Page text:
To prove the corpus delicti, it is not necessary that the State prove the death of the victim was occasioned by the criminal agency of the appellant. It is a well-settled legal principle that it is only necessary that the State show that the death was occasioned by the criminal agency of another in order to establish the corpus delicti. If the State had proved the death of the deceased, and that it was caused by the criminal agency of another, than the inculpatory statement of the appellant would be admissible.

Here, the testimony shows the appellant leaving with the deceased in an automobile and later returning her in a somewhat battered condition. His explanation was that she had fallen out of the car. Whether this is sufficient ground for the trial judge to determine that her death was by the criminal agency of someone is not necessary for us to determine at this time.

The State charged the appellant with second degree murder, alleging a specific quo modo, i. e. that he, "killed Lillie B. James, by beating her with his fists and hands." To sustain a conviction, the State must prove that Lillie B. James is dead and *1051 that the cause of her death was by the appellant beating her with his fists and hands.

The State's evidence shows: (1) On October 6, 1974, the deceased left her home in a car with the appellant and on returning some time later that date, deceased was observed to have suffered some serious injury to her face; (2) The appellant took the deceased to a hospital where she was apparently treated for her condition; (3) The daughter of the deceased saw her in a casket and saw her buried at some later unknown date; (4) The appellant made an inculpatory statement that he had hit the deceased four times in the face and slapped her in the mouth on October 6, 1974.

The State's evidence fails to show any of the following: (1) When the deceased died; (2) What the cause of her death was; (3) Whether her facial injuries, apparently inflicted by the appellant, had anything whatsoever to do with her death.

There is a total absence of any testimony from either a physician or any other person qualified to express an opinion as to the cause of death. From aught that appears in the record, the deceased, between the time of the alleged beating and the time when her daughter saw her buried, could have been struck by lightning. The State contends that the corpus delicti may be inferred from its circumstantial evidence, thus enabling the inculpatory statement of the appellant to be admitted. Arguendo, assuming such to be the case, we are still left with only the fact that the deceased was beaten on October 6, 1974, and apparently died and was buried some time prior to the date on which her daughter testified, December 15, 1975.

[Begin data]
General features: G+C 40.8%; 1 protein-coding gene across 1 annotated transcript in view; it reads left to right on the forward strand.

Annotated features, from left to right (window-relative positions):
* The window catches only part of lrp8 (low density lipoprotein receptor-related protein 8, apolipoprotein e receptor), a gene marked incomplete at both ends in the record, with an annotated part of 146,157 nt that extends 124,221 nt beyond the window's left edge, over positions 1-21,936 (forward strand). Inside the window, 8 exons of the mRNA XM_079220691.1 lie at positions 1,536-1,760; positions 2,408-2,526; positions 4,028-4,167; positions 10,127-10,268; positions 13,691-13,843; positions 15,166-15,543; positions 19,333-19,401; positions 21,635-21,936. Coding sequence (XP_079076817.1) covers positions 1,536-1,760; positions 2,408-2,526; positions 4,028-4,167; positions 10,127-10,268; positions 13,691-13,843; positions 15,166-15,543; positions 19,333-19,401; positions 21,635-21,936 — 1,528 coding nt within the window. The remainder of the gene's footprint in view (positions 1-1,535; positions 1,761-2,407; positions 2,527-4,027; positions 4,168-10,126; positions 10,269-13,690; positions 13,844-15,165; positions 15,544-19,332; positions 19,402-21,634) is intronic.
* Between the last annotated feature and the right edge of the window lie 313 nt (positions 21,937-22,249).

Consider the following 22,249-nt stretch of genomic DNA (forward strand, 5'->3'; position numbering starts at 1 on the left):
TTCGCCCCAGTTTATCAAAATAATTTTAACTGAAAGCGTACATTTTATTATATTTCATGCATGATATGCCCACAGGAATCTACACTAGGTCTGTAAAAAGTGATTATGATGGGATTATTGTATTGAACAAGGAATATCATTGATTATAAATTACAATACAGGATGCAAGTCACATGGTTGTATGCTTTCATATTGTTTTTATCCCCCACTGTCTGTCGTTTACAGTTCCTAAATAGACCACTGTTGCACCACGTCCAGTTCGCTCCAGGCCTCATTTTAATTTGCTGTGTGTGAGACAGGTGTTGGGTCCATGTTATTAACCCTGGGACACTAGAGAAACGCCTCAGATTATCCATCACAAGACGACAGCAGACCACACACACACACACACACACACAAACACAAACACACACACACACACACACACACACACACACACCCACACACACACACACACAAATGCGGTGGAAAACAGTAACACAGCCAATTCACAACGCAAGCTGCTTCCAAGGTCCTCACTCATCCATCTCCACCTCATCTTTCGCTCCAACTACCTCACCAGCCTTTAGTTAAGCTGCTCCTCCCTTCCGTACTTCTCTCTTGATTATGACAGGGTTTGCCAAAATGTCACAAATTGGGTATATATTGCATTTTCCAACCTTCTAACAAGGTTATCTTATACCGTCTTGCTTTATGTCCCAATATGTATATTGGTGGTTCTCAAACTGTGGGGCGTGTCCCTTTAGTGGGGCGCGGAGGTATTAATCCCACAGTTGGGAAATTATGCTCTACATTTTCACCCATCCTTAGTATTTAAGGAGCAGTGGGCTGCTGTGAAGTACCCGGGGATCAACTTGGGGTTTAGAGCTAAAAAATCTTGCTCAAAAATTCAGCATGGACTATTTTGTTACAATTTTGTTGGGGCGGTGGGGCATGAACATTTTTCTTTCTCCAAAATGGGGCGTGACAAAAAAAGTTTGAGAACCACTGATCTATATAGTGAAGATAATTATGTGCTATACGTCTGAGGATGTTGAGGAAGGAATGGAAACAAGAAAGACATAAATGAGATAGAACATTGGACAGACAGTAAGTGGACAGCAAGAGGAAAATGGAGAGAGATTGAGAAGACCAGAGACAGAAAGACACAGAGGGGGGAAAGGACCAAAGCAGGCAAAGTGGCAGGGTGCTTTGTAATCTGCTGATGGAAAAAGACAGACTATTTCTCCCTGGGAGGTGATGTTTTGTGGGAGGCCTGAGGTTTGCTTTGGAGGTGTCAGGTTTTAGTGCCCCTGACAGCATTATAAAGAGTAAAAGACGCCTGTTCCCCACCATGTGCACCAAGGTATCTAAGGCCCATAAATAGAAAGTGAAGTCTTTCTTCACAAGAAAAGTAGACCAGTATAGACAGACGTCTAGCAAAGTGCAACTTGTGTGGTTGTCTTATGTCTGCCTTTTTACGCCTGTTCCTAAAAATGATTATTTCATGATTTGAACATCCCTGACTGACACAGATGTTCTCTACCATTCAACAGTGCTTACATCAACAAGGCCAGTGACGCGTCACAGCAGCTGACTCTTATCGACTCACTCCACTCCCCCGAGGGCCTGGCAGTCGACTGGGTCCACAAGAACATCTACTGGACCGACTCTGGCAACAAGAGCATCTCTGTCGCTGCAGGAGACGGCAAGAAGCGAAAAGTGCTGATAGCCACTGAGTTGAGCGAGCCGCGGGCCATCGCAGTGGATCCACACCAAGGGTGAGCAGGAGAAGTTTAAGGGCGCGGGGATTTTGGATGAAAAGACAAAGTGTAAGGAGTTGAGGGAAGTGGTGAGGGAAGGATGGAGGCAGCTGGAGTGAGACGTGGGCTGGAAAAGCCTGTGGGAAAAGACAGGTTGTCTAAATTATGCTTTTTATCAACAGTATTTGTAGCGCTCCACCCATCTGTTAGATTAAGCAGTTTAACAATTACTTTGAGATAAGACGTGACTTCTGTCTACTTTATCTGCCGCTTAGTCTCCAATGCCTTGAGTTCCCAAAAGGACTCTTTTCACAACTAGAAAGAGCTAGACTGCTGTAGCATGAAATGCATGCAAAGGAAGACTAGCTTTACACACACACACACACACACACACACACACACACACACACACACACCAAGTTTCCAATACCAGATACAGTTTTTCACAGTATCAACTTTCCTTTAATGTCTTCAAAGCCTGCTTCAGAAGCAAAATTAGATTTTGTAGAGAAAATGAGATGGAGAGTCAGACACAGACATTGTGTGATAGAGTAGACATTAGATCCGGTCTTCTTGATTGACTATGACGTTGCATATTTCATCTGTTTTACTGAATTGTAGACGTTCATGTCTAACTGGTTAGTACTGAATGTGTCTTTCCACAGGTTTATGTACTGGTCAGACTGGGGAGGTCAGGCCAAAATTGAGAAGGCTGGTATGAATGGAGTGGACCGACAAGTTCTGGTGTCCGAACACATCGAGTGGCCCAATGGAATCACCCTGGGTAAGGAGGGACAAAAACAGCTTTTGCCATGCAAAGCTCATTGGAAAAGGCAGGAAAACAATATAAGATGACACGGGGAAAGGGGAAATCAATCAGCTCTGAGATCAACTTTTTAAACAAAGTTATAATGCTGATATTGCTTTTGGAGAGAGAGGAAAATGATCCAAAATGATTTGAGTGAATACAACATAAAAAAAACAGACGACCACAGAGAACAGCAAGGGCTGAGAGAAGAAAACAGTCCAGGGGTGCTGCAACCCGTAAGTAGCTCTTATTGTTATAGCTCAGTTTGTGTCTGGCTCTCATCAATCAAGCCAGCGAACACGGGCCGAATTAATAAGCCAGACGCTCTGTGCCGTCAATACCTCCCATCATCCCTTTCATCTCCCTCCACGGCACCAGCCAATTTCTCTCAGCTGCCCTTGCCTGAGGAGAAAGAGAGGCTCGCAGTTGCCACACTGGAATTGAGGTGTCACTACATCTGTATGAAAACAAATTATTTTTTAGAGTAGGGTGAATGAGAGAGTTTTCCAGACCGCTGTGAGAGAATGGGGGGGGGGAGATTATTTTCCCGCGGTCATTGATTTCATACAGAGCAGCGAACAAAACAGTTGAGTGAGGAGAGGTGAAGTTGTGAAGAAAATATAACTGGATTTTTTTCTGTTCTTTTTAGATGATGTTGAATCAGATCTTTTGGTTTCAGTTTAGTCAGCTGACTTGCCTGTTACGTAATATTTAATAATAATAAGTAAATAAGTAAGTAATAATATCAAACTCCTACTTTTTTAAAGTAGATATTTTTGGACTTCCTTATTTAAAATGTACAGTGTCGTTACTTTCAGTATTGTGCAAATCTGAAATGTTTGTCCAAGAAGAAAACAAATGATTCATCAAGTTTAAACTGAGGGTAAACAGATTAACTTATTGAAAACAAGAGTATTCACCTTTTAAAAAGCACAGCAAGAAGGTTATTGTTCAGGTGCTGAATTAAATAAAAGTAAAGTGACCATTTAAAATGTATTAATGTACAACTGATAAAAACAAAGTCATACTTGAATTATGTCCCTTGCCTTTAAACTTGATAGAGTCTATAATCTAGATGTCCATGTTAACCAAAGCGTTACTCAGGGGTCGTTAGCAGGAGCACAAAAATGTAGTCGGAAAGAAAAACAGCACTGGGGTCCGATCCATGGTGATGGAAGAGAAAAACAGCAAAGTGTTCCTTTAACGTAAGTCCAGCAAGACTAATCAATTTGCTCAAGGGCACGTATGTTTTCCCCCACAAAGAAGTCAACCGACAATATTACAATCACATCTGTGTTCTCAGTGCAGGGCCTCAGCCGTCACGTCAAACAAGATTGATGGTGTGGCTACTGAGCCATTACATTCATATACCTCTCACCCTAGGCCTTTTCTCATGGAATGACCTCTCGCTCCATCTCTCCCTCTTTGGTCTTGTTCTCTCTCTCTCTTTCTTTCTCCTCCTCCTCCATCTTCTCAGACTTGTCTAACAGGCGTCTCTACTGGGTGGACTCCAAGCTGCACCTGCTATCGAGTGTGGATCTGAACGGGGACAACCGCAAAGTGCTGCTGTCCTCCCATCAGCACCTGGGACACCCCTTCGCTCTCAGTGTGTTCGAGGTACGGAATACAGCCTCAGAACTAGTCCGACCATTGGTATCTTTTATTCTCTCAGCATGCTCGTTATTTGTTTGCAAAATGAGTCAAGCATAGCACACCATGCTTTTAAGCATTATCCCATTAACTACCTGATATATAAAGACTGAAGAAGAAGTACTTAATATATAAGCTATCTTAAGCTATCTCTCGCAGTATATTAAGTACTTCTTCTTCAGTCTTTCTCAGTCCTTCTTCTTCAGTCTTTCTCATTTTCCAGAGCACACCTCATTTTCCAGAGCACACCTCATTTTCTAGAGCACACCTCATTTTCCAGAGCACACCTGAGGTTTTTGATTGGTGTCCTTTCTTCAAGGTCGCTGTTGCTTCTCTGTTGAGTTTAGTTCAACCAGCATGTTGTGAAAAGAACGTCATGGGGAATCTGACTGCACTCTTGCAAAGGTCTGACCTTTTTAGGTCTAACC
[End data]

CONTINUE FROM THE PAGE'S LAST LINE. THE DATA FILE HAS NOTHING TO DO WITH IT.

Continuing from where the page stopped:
Certainly, where a body has not been found, the courts have allowed the corpus delicti to be proved by circumstantial evidence. Likewise, where the cause of death cannot be medically determined due to the state of decomposition and putrefaction of the body, the courts have allowed cases to go to juries on circumstantial evidence. In most of those cases, the indictments have alleged that the cause of death or means of death was unknown to the grand jury. In those type situations, a specific quo modo is generally not alleged in the indictment.

The State's brief cites three cases for the proposition that the cause of death may be inferred. Desilvey v. State, 245 Ala. 163, 16 So. 2d 183 (1944); Cook v. State, 43 Ala.App. 304, 189 So. 2d 595 (1966); Dawson v. State, 48 Ala.App. 594, 266 So. 2d 806, cert. denied 289 Ala. 741, 266 So. 2d 812 (1972). Cook is clearly inapplicable as there the cause of death was proved by testimony of a coroner. The dispute was over what caused the injury that caused the death.

Desilvey and Dawson, supra, are also inapplicable on their facts. In both cases, it was impossible to prove the cause of death directly as the bodies were too badly decomposed. The decompositions resulted because the bodies were hidden by the respective defendants.

The first step in a homicide case is to prove that the deceased died because she was killed. The causal connection between the deceased's injuries and her death must be proved beyond a reasonable doubt and not by mere conjecture and speculation. Welch v. State, 45 Ala.App. 657, 235 So. 2d 906 (1970). The proper method of proving cause of death is for the coroner or an attending physician to testify as to his opinion on the matter. Such an opinion should be based on an observation of the injury at the time of death. Lowery v. State, 55 Ala.App. 514, 317 So. 2d 365, cert. denied 294 Ala. 763, 317 So. 2d 372 (1975).